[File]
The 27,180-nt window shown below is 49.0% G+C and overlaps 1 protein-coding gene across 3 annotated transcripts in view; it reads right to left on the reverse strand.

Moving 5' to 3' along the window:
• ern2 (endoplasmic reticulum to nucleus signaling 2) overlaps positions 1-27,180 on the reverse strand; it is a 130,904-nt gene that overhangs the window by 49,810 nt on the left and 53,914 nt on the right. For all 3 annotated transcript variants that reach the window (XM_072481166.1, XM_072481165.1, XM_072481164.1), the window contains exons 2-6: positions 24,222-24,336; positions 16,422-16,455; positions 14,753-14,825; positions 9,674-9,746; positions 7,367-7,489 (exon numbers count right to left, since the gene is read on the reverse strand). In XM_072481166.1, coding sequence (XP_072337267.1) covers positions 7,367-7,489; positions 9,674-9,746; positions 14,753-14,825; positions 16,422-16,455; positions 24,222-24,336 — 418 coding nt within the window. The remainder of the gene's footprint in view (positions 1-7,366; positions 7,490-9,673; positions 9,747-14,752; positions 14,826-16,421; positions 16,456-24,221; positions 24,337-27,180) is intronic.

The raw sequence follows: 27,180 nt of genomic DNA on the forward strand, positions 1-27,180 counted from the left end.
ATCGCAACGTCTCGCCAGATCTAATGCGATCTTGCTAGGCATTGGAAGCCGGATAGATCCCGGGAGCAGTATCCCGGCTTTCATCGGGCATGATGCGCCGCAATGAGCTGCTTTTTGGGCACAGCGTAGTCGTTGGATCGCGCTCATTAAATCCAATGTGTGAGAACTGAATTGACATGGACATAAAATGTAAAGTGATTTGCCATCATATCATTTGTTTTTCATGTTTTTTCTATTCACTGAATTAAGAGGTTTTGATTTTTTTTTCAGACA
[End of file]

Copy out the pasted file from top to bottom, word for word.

The 27,180-nt window shown below is 49.0% G+C and overlaps 1 protein-coding gene across 3 annotated transcripts in view; it reads right to left on the reverse strand.

Moving 5' to 3' along the window:
• ern2 (endoplasmic reticulum to nucleus signaling 2) overlaps positions 1-27,180 on the reverse strand; it is a 130,904-nt gene that overhangs the window by 49,810 nt on the left and 53,914 nt on the right. For all 3 annotated transcript variants that reach the window (XM_072481166.1, XM_072481165.1, XM_072481164.1), the window contains exons 2-6: positions 24,222-24,336; positions 16,422-16,455; positions 14,753-14,825; positions 9,674-9,746; positions 7,367-7,489 (exon numbers count right to left, since the gene is read on the reverse strand). In XM_072481166.1, coding sequence (XP_072337267.1) covers positions 7,367-7,489; positions 9,674-9,746; positions 14,753-14,825; positions 16,422-16,455; positions 24,222-24,336 — 418 coding nt within the window. The remainder of the gene's footprint in view (positions 1-7,366; positions 7,490-9,673; positions 9,747-14,752; positions 14,826-16,421; positions 16,456-24,221; positions 24,337-27,180) is intronic.

The raw sequence follows: 27,180 nt of genomic DNA on the forward strand, positions 1-27,180 counted from the left end.
ATCGCAACGTCTCGCCAGATCTAATGCGATCTTGCTAGGCATTGGAAGCCGGATAGATCCCGGGAGCAGTATCCCGGCTTTCATCGGGCATGATGCGCCGCAATGAGCTGCTTTTTGGGCACAGCGTAGTCGTTGGATCGCGCTCATTAAATCCAATGTGTGAGAACTGAATTGACATGGACATAAAATGTAAAGTGATTTGCCATCATATCATTTGTTTTTCATGTTTTTTCTATTCACTGAATTAAGAGGTTTTGATTTTTTTTTCAGACA